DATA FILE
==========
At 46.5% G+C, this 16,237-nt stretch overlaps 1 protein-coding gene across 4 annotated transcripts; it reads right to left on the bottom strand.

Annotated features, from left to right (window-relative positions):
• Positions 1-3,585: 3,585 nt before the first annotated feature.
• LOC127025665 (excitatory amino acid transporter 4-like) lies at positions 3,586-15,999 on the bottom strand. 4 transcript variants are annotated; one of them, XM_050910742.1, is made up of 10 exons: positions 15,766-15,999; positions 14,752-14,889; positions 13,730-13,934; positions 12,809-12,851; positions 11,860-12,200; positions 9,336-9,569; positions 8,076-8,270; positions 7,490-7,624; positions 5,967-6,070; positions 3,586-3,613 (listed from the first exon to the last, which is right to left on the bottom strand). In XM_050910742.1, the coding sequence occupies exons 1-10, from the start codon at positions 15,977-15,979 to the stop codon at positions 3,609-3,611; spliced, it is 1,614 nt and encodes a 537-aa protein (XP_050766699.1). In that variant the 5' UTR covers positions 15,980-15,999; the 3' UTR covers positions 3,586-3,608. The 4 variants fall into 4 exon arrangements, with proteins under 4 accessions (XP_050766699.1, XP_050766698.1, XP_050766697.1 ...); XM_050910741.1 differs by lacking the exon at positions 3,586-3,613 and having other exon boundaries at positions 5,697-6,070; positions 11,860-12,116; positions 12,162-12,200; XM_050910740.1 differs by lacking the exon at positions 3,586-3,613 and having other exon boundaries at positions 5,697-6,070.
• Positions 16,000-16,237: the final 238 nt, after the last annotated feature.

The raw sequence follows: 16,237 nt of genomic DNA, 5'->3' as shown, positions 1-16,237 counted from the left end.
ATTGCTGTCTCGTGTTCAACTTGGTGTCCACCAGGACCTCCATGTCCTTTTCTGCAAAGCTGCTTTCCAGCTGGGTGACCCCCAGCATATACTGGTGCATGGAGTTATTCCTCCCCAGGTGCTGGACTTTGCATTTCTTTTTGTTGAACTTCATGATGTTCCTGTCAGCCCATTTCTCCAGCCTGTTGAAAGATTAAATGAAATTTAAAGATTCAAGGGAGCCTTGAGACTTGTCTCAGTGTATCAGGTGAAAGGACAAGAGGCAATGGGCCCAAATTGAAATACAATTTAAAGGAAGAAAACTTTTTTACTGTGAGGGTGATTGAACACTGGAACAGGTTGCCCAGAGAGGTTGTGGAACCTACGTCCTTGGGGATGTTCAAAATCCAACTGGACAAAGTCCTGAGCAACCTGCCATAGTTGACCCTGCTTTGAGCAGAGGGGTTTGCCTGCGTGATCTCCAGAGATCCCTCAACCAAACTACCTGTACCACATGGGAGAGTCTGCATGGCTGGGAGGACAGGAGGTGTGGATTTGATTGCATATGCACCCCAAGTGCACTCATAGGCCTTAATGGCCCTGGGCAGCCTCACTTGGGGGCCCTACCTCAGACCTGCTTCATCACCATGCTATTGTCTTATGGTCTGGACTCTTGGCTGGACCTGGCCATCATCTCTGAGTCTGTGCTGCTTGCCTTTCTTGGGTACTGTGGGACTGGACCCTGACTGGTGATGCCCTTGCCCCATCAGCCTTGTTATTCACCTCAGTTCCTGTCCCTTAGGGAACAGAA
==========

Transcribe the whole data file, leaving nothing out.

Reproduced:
At 46.5% G+C, this 16,237-nt stretch overlaps 1 protein-coding gene across 4 annotated transcripts; it reads right to left on the bottom strand.

Annotated features, from left to right (window-relative positions):
• Positions 1-3,585: 3,585 nt before the first annotated feature.
• LOC127025665 (excitatory amino acid transporter 4-like) lies at positions 3,586-15,999 on the bottom strand. 4 transcript variants are annotated; one of them, XM_050910742.1, is made up of 10 exons: positions 15,766-15,999; positions 14,752-14,889; positions 13,730-13,934; positions 12,809-12,851; positions 11,860-12,200; positions 9,336-9,569; positions 8,076-8,270; positions 7,490-7,624; positions 5,967-6,070; positions 3,586-3,613 (listed from the first exon to the last, which is right to left on the bottom strand). In XM_050910742.1, the coding sequence occupies exons 1-10, from the start codon at positions 15,977-15,979 to the stop codon at positions 3,609-3,611; spliced, it is 1,614 nt and encodes a 537-aa protein (XP_050766699.1). In that variant the 5' UTR covers positions 15,980-15,999; the 3' UTR covers positions 3,586-3,608. The 4 variants fall into 4 exon arrangements, with proteins under 4 accessions (XP_050766699.1, XP_050766698.1, XP_050766697.1 ...); XM_050910741.1 differs by lacking the exon at positions 3,586-3,613 and having other exon boundaries at positions 5,697-6,070; positions 11,860-12,116; positions 12,162-12,200; XM_050910740.1 differs by lacking the exon at positions 3,586-3,613 and having other exon boundaries at positions 5,697-6,070.
• Positions 16,000-16,237: the final 238 nt, after the last annotated feature.

The raw sequence follows: 16,237 nt of genomic DNA, 5'->3' as shown, positions 1-16,237 counted from the left end.
ATTGCTGTCTCGTGTTCAACTTGGTGTCCACCAGGACCTCCATGTCCTTTTCTGCAAAGCTGCTTTCCAGCTGGGTGACCCCCAGCATATACTGGTGCATGGAGTTATTCCTCCCCAGGTGCTGGACTTTGCATTTCTTTTTGTTGAACTTCATGATGTTCCTGTCAGCCCATTTCTCCAGCCTGTTGAAAGATTAAATGAAATTTAAAGATTCAAGGGAGCCTTGAGACTTGTCTCAGTGTATCAGGTGAAAGGACAAGAGGCAATGGGCCCAAATTGAAATACAATTTAAAGGAAGAAAACTTTTTTACTGTGAGGGTGATTGAACACTGGAACAGGTTGCCCAGAGAGGTTGTGGAACCTACGTCCTTGGGGATGTTCAAAATCCAACTGGACAAAGTCCTGAGCAACCTGCCATAGTTGACCCTGCTTTGAGCAGAGGGGTTTGCCTGCGTGATCTCCAGAGATCCCTCAACCAAACTACCTGTACCACATGGGAGAGTCTGCATGGCTGGGAGGACAGGAGGTGTGGATTTGATTGCATATGCACCCCAAGTGCACTCATAGGCCTTAATGGCCCTGGGCAGCCTCACTTGGGGGCCCTACCTCAGACCTGCTTCATCACCATGCTATTGTCTTATGGTCTGGACTCTTGGCTGGACCTGGCCATCATCTCTGAGTCTGTGCTGCTTGCCTTTCTTGGGTACTGTGGGACTGGACCCTGACTGGTGATGCCCTTGCCCCATCAGCCTTGTTATTCACCTCAGTTCCTGTCCCTTAGGGAACAGAA